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Measures to Prevent Distraction Burglaries

By: Thomas Muller - Updated: 31 Dec 2012 | comments*Discuss
Distraction Burglaries Bogus Callers 999

Distraction burglary is a heinous crime that can severely traumatise its victims, but it is at least a crime that can be prevented with some basic security precautions.

Nobody Calls Around Unexpectedly Anymore

It is the nature of modern times but rarely do people pop around unexpectedly anymore. If the gas board calls to read the meter then they will likely phone ahead first or leave a card. Even friends call up first to invite themselves round.

So these days it is natural to be immediately suspicious of any callers. There are many people who just ignore all unexpected calls on the principle that if it was important then they would have phoned ahead beforehand. Such suspicion - although a symptom of a sad age where community spirit is dying – is a useful tool in the fight against distraction burglary.

When the Doorbell Rings

So when the doorbell rings, always first check who it is before deciding whether to answer it. A spy-hole in the door is a useful tool for seeing callers without them seeing you, but otherwise a peep through a neighbouring window would suffice in weighing up the identity of your visitor.

If you are still suspicious of the mystery caller but curious about their purpose, then you should open the front door with a door chain fastened.

Ask Questions

If the person at the door claims to be an official, a salesman or a tradesman then don’t be afraid of asking them questions to prove their identity. Any genuine caller would expect to be asked the nature of their business. Be sure to think:

  • What is the purpose of their visit?
  • If they claim to be from a company then what is the name? You should call the company up to validate the visit - although never use a number they provide.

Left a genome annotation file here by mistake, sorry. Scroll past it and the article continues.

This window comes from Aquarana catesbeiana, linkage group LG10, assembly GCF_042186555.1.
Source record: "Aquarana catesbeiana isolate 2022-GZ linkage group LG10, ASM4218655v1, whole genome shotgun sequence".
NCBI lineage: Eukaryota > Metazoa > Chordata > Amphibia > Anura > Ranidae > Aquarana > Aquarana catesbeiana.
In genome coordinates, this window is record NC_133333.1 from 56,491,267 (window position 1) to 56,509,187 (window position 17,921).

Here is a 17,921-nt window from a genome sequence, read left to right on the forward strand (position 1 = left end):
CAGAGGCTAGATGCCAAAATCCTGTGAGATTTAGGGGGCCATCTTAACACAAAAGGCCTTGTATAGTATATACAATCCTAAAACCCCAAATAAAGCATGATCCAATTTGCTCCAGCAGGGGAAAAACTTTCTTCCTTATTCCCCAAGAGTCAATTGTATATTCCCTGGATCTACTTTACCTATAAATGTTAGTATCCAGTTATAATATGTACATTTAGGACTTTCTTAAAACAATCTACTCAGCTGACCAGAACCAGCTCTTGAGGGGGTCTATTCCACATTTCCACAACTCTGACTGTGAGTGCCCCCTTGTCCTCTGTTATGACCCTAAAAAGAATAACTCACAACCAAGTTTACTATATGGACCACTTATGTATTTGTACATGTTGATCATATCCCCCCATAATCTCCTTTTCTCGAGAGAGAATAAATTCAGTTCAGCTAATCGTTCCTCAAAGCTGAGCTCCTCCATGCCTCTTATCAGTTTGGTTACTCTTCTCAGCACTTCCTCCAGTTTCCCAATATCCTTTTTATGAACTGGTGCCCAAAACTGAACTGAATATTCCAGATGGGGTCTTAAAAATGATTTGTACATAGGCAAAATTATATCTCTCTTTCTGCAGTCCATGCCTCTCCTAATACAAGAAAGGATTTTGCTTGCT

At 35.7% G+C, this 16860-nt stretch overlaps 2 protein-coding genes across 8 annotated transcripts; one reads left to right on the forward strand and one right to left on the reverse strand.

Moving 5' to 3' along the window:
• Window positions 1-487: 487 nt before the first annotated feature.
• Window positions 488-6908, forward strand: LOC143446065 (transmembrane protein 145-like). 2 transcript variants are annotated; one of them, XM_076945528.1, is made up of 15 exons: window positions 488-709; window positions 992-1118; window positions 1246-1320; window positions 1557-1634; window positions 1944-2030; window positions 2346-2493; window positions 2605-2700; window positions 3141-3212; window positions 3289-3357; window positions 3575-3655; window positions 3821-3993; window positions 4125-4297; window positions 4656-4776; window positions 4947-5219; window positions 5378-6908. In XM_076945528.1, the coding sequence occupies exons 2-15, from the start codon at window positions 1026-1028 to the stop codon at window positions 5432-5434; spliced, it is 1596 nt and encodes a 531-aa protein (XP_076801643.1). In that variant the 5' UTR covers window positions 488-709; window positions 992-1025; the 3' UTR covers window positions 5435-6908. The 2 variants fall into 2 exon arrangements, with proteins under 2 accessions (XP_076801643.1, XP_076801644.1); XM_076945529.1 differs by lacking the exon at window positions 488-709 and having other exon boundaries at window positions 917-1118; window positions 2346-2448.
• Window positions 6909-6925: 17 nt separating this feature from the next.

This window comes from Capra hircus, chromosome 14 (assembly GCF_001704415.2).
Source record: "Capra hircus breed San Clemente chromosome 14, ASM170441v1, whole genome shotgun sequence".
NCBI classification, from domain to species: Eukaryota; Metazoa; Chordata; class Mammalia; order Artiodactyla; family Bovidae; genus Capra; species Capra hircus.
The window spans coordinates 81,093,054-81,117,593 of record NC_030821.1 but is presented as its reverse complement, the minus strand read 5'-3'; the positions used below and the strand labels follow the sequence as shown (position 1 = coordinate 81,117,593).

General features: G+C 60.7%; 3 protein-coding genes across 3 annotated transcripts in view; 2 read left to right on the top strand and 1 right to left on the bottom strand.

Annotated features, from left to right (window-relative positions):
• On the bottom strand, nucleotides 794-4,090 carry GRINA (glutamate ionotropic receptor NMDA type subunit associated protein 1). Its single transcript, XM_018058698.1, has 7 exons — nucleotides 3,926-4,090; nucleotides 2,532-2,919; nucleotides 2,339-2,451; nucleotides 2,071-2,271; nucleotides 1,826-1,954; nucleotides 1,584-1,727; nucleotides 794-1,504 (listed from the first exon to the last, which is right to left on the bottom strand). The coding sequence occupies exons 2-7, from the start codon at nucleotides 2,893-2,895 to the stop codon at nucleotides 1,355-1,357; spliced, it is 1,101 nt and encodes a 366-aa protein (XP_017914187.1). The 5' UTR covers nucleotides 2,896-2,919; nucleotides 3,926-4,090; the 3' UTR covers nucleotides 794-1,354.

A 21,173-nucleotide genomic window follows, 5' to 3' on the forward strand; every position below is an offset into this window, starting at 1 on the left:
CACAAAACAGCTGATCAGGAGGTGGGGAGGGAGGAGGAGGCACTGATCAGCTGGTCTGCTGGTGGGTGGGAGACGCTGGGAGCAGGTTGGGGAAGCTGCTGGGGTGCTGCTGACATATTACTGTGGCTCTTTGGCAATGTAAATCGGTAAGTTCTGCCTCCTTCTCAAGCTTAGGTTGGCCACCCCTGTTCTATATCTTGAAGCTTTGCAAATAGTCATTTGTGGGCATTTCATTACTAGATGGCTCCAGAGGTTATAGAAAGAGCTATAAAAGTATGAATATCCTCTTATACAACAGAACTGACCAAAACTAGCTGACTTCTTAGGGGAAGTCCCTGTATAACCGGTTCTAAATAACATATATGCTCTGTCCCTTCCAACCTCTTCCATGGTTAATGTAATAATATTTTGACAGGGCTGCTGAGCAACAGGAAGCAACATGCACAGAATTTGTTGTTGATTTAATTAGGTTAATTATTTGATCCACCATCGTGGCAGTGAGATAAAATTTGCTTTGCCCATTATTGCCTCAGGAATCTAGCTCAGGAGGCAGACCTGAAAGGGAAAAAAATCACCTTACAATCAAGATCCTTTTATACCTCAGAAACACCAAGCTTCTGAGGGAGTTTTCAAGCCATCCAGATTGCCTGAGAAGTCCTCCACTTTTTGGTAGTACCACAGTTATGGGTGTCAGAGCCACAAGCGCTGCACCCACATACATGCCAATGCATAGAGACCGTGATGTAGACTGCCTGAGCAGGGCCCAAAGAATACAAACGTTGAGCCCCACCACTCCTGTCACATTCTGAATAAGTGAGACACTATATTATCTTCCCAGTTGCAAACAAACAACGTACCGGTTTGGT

• Do they have any ID or associated paperwork?

Additional Measures

The name ‘distraction burglary’ derives from the fact that whilst you are communicating with the caller, a secondary burglar could easily sneak into your home from around the back. It is therefore important that you are prepared for any such ruse.

  • Always make sure your back door is locked when answering the front door.
  • Never keep large amounts of money in the house. Always be sure to use a bank or post office to look after money you don’t need that particular week.
  • Keep keys in a safe place hidden from view.
  • Don’t keep valuables somewhere easily accessible. Hide them away upstairs or in a safe if possible.
  • Keep out of sight any documents displaying personal details, such as bank statements, utility bills or a passport.

When to Phone 999

Bogus callers may plan their con tricks in advance but they are not usually so well planned that they don’t fall apart under any kind of scrutiny. If you are suspicious that the caller represents a company that doesn’t exist, or that their ID looks false then don’t hesitate, phone the police.

If someone forces entry or enters your house without your permission then phone the police. Likewise if you notice that something has gone missing following a recent visit. It does not matter whether a crime has been committed or not, if the threat of a crime is there then it should be reported.

Too often distraction burglaries go unreported – whether it’s because of fear, embarrassment or a belief that no good will come of it – and these deplorable bogus callers are let off the hook. For the sake of justice and the safety of other potential victims, distraction should be tackled.

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